It has already proved to be one of SEAT’s most popular cars
SEAT’s Ateca was the brand’s first SUV. It arrived at a time when most manufacturers were beginning to realise that high-riding models were big business, with a lot of buyers preferring to sit higher up and with a more commanding view of the road ahead. Previous to this, SEAT hadn’t really entered into the large car segment - save for with the Alhambra MPV - and had really only focused on smaller, more economical and fun to drive cars instead.
But the Ateca changed all that. Levering a platform that underpinned cars like the Volkswagen Tiguan, the Ateca brought some typically Spanish flair but in a larger, more practical body style. Needless to say, it has already proved to be one of SEAT’s most popular cars, but what else do you need to know about the history of the Ateca? Let’s take a look.
Origins of the Ateca were showcased as far back as the 2011 Geneva Motor Show, in concepts that integrated many of the design cues we see on modern SEAT cars today. However, it wasn’t until 2016 that a production-ready version appeared, taking its name from a village close to SEAT’s headquarters in Barcelona.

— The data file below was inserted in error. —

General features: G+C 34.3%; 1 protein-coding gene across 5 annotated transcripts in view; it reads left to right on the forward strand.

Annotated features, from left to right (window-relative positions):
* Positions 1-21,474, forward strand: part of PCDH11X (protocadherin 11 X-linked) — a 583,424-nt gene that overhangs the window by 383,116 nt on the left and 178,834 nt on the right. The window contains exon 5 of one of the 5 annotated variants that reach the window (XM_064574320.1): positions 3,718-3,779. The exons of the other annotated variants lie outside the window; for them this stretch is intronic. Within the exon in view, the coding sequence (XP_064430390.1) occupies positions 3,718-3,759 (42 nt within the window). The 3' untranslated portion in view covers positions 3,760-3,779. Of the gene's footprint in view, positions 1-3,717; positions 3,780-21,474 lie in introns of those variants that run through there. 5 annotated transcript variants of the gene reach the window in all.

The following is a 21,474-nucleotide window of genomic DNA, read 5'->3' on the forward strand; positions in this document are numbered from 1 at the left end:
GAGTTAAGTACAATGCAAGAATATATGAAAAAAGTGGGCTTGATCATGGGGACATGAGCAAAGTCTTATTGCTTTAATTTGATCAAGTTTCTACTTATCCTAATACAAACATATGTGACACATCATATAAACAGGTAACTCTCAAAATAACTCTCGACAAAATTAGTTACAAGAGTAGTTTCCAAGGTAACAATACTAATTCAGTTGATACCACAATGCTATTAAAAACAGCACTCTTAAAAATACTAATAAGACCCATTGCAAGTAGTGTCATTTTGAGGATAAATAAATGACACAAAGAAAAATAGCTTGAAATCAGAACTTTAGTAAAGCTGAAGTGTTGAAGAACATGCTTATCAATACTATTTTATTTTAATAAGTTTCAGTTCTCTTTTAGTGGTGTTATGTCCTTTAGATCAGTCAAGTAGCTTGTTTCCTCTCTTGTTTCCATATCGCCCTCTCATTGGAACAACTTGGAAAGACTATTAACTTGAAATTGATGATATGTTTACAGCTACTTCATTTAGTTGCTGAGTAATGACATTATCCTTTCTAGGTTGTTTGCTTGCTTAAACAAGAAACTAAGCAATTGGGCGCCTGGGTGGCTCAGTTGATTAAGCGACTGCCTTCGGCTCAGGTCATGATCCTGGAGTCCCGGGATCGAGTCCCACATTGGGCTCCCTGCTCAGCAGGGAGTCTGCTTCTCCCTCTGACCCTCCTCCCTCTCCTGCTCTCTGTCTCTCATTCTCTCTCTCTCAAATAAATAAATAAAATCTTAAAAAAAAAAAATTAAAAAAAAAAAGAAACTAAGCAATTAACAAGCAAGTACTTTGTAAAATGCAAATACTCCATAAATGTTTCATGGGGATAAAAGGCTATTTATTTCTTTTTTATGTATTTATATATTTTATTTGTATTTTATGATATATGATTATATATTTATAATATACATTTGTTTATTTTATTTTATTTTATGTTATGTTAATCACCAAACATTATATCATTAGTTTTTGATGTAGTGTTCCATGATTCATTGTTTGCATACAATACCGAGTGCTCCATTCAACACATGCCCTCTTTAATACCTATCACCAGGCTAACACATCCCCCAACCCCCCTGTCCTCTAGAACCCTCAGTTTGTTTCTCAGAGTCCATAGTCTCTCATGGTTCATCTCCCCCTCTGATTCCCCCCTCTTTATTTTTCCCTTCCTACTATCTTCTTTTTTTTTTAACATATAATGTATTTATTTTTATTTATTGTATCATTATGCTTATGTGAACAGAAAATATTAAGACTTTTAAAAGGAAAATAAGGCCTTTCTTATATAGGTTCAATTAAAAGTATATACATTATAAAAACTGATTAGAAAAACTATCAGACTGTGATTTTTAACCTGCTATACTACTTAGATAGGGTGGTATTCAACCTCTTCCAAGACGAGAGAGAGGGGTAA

It sat on top of the same platform as the Skoda Karoq as well as the Tiguan and is in fact built in Skoda’s plant alongside that car too. From launch, it was available with a wide selection of petrol and diesel engines, which all have a close eye on efficiency. Certain models - badged 4Drive - also get four-wheel-drive, though this is largely only available with diesel-powered Ateca models.
The Ateca was also one of the first models to be adapted by CUPRA as it became a standalone brand. Kitted out with the same 2.0-litre turbocharged petrol engine as found in cars like the Volkswagen Golf R, it quickly became a rather undercover hero of performance models. It brought the same level of practicality as the regular Ateca, but had a healthy dose of go-faster performance that a lot of buyers look for.
In 2020, SEAT saw fit to give the Ateca a facelift in order to help it keep ahead in an ever-expanding segment. Since it arrived, more than 300,000 have been sold - so you can understand why the firm kept the exterior changes relatively subtle. The front end was lightly retouched, with a new grille, a redesigned bumper and standard-fit LED lights at both the front and rear of the car.
One noticeable change was the addition of a new handwriting-style badge at the rear of the car, something we’ve seen applied to the rest of the cars in SEAT’s range. The firm also bolstered the amount of assistance tech on this new Ateca, adding high-end features such as adaptive cruise control and side assist.